Miss Polkadot: Hall Braille Typewriter

The visually handicapped and the blind cannot read or write in the eighteenth century.
In the eighteen eighties, the Frenchman Valentin Hauy at last does something about this in his school for the blind in Paris. He makes books in which the letters are raised above the page. Only problem: the letters are so big that one sentence takes up a whole page ...

Blind countess

The Italian Pellegrino Turri di Castelnuovo elaborates further on this idea when he designs a typewriter for countess Carolina Fantoni da Fivizzonno. Her letters have been wonderfully well preserved!

This path continues further in the nineteenth century, as for example with the French Raphigraphe. It has a fan of 10 rods that all carry a stylized part of certain letters. To form an  'A', four keys have to be pressed at the same time.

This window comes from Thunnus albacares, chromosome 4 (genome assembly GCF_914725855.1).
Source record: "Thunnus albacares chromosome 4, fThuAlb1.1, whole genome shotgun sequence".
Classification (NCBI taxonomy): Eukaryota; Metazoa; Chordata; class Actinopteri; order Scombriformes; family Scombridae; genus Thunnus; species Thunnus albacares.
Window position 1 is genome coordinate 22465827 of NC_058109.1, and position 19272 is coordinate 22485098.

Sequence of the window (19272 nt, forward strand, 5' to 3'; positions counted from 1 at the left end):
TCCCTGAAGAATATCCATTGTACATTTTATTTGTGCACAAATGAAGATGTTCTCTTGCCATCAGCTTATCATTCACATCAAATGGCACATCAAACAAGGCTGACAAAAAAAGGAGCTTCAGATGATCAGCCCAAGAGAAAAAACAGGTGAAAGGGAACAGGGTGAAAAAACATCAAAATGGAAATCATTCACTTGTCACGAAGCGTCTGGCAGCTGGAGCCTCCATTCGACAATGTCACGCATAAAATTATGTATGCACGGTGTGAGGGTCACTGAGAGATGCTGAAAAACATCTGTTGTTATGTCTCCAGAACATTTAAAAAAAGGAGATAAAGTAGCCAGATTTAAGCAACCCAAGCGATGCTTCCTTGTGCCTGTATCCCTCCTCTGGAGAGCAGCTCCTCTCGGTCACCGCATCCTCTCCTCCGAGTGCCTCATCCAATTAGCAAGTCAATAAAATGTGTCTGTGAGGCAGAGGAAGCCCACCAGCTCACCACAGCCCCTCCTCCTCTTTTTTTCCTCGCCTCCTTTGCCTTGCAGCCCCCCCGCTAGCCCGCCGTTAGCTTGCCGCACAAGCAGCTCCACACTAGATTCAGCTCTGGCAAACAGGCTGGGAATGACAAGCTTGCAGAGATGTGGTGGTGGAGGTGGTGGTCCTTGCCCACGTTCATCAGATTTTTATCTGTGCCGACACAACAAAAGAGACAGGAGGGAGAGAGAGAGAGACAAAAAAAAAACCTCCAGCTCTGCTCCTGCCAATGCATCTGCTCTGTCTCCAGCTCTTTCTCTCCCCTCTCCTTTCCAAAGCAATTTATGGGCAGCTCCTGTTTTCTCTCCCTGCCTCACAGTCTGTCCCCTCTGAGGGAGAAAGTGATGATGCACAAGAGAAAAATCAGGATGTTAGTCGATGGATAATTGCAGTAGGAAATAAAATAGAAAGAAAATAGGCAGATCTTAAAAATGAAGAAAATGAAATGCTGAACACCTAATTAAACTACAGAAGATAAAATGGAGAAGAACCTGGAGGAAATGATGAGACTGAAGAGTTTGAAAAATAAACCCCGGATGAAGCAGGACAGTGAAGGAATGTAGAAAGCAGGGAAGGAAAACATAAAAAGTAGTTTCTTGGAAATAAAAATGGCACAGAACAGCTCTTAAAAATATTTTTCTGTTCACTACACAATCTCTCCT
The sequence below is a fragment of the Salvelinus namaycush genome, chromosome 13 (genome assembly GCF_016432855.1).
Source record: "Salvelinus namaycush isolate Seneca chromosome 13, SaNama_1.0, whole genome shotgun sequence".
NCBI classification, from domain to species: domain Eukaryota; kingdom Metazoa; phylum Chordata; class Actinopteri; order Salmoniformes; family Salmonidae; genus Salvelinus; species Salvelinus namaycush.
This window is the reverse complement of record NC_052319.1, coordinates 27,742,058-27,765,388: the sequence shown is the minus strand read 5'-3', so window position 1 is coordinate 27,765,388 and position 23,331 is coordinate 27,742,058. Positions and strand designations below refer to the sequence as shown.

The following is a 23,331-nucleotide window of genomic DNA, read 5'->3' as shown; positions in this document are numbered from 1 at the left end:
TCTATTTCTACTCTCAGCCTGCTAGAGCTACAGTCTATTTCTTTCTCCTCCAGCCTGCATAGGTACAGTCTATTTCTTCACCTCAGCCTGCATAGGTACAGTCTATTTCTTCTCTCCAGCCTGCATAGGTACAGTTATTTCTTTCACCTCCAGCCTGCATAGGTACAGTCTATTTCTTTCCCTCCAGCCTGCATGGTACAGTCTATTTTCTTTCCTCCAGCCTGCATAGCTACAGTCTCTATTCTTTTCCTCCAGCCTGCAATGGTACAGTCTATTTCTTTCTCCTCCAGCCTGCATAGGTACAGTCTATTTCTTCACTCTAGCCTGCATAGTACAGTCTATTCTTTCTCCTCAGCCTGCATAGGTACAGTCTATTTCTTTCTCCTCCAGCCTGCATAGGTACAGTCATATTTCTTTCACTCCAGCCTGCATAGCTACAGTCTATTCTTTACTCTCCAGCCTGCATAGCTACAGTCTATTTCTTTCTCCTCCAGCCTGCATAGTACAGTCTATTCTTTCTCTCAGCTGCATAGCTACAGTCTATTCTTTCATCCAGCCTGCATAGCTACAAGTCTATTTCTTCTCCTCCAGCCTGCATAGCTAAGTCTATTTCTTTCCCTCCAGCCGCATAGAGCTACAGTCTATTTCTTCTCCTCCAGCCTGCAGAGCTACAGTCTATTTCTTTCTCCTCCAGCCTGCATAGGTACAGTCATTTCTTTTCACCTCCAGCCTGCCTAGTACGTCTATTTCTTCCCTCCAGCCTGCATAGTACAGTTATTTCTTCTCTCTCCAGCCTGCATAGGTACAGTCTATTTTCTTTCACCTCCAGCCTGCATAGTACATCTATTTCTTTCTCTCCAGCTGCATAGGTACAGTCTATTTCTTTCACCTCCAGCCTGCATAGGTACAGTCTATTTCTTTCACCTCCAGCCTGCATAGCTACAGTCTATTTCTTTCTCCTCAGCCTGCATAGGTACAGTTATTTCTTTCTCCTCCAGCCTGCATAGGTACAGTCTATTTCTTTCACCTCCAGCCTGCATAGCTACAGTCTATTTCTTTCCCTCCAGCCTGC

To adapt normal letters for the visually handicapped seems be a roundabout way of doing things as there is already an alphabet system for the blind: Braille. The Frenchman Louis Braille becomes blind when he is three, but is eager to learn. He comes in contact with the system that the Military use to read messages at night - a system of raised dots and lines. He simplifies this to six points in unique combinations with which he forms all letters, numbers and punctuation marks. In 1929, the Braille alphabet is ready for use.

This, for example, is Typewriter.be in Braille:

Write your own name in Braille>

Board and pen

The first Braille writers are far from user friendly: they are made up of a board with holes which you press through with a pen - holes are made instead of raised dots. Result: you have to write from right to left in Braille mirror writing!

Hall & Perkins

This at last changes in 1892 with the Braille writer (or 'Brailler') made by Hall.
It has six keys, that you press in the correct sequence after which they are struck with a hammer from the bottom (comparable to a Hammond).

In 1951, the popular
and extremely solid
Perkins Brailler follows.





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